Scientific Forecaster Discussion
Area forecast discussion
National Weather Service Charleston SC
744 am EDT Sat Jul 4 2015
Atlantic high pressure will prevail as a trough of low pressure
lingers inland through the middle of next week.
Near term /through tonight/...
the persistent long wave trough will remain over the eastern
United States today...as a series of upper level disturbances
round the base of the trough. However...it does appear that
Atlantic ridging may be able to expand a bit westward into the
region as the trough amplifies/deepens to the west. This may be
sufficient to keep the greatest forcing just northwest of the area
with each passing short wave. Meanwhile at the surface...the
region will remain along the western fringes of Atlantic high
pressure centered well offshore while a Piedmont trough persists
northwest of the area.
Overall...the Independence day forecast is not very clear cut in
terms of precipitation potential. Radar mosaics indicate a series
of convective complexes lined up across northern Mississippi...Alabama
and Georgia in association with each short wave disturbance. While
the building ridge should generally steer these complexes just
northwest of the area...high resolution mesoscale models show a
good potential for additional convection to develop along
outflow boundaries propagating southeast due to cold pooling.
This convection could organize into multi-cellular clusters as it
advances southeast across the area this afternoon into this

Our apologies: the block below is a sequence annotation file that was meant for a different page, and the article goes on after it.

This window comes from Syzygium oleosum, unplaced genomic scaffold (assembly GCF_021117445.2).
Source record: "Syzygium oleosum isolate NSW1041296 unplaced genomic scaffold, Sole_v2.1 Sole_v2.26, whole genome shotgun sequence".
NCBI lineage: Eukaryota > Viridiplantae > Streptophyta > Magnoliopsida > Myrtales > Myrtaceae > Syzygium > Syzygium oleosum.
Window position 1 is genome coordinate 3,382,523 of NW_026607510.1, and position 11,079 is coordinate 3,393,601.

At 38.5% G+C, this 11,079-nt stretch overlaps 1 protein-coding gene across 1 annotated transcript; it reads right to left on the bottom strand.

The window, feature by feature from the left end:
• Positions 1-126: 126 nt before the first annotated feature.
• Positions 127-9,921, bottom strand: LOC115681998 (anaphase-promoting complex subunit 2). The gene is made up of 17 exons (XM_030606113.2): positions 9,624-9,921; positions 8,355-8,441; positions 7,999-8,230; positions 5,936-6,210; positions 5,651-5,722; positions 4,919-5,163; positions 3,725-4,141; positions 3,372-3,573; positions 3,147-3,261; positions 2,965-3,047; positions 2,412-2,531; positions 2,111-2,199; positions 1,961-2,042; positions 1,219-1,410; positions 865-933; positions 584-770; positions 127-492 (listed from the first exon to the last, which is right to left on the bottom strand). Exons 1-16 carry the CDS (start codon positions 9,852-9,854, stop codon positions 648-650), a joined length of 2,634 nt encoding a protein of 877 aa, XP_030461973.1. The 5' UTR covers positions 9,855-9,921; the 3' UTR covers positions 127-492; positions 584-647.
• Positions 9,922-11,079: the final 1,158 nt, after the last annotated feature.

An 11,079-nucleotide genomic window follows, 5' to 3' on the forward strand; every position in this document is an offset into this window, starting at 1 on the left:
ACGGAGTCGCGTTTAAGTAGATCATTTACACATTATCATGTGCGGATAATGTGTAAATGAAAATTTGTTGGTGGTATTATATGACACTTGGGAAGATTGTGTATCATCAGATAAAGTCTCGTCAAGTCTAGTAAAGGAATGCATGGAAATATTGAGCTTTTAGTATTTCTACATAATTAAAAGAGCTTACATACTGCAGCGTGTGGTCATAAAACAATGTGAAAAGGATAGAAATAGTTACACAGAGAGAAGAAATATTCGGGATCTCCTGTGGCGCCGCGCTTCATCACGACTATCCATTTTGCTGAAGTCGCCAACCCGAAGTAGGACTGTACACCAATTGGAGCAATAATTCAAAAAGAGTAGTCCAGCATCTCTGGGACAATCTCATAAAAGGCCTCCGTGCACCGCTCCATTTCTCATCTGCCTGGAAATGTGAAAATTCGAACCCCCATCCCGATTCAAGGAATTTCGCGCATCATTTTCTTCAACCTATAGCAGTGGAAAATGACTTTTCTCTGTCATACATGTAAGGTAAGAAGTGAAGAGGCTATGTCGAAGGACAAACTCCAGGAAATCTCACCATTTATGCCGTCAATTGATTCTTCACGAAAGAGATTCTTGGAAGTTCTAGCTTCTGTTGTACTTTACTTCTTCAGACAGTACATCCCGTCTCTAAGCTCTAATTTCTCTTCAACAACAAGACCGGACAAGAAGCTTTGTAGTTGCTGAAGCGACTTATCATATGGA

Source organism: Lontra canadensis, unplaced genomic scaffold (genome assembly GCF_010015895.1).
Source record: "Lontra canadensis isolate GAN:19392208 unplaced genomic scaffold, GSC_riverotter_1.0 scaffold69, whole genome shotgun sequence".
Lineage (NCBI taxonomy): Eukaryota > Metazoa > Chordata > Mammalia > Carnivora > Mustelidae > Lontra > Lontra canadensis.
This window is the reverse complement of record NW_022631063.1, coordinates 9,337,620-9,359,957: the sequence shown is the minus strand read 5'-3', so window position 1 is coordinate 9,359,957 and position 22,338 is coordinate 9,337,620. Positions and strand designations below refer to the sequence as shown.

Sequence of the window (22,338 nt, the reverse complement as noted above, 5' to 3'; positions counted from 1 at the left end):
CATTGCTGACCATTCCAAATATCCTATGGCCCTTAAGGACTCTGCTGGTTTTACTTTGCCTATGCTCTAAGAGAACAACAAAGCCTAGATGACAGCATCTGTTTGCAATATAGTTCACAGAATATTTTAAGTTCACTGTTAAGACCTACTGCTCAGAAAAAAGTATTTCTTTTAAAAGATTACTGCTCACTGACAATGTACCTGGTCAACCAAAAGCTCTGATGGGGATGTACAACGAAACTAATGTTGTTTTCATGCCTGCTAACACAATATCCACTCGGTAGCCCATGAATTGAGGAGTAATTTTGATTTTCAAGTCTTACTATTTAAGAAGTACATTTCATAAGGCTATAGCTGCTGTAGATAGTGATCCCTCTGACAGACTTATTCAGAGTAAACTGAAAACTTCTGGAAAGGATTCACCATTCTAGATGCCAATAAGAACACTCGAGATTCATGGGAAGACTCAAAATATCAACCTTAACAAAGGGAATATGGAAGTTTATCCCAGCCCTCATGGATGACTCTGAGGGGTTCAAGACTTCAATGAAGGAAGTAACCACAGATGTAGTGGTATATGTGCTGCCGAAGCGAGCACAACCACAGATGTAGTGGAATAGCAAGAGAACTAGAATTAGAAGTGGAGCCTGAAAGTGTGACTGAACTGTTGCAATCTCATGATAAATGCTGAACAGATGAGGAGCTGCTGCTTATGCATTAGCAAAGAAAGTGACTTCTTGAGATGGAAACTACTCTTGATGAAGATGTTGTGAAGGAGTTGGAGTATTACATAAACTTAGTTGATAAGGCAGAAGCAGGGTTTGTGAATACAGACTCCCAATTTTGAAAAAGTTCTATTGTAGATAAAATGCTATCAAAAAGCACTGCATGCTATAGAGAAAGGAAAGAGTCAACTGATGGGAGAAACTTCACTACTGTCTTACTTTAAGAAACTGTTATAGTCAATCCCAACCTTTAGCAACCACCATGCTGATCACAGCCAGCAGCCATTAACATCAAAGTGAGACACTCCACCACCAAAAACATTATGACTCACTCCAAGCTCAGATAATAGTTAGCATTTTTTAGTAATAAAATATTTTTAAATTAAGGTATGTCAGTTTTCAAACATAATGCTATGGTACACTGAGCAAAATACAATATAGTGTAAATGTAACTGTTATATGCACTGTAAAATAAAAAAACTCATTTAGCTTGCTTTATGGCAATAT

evening. In addition...convection appears to develop along the
northeast Florida/southern Georgia coast early this afternoon in
an area of enhanced low level convergence...then lift northward
into the area late in the day and this evening. All of this seems
to support increased shower/thunderstorm potential across the area
and have raised probability of precipitation accordingly. The forecast generally shows
rain chances around 50 percent...but this will likely need to be
raised in some areas as trends become better established.
There is the potential for some of the thunderstorms to become
severe...with surface based cape values rising to 2500-3000 j/kg
across much of the area. In addition...downdraft cape values of
750-1000 j/kg and inverted-v soundings support a damaging wind
threat. Given these factors...will add mention to the hazardous
As for temperatures...have lowered highs from previous forecasts
to account for the greater potential for convection and associated
cloud cover. The forecast now indicates highs of 92-94 across
much of the area...except in the upper 80s toward the immediate
Late this evening and overnight...the upper ridge may begin to
break down a bit...with the lowering heights and some passing
upper level short wave disturbances supporting low chances of
showers and thunderstorms...with the greatest coverage near the
coast. Lows should be in the lower to middle 70s across the area.
Short term /Sunday through Tuesday/...
generally a continuation of the same pattern with high pressure over
the Atlantic and low pressure inland. The main challenge is timing
of shortwave troughs aloft which will be the main forcing for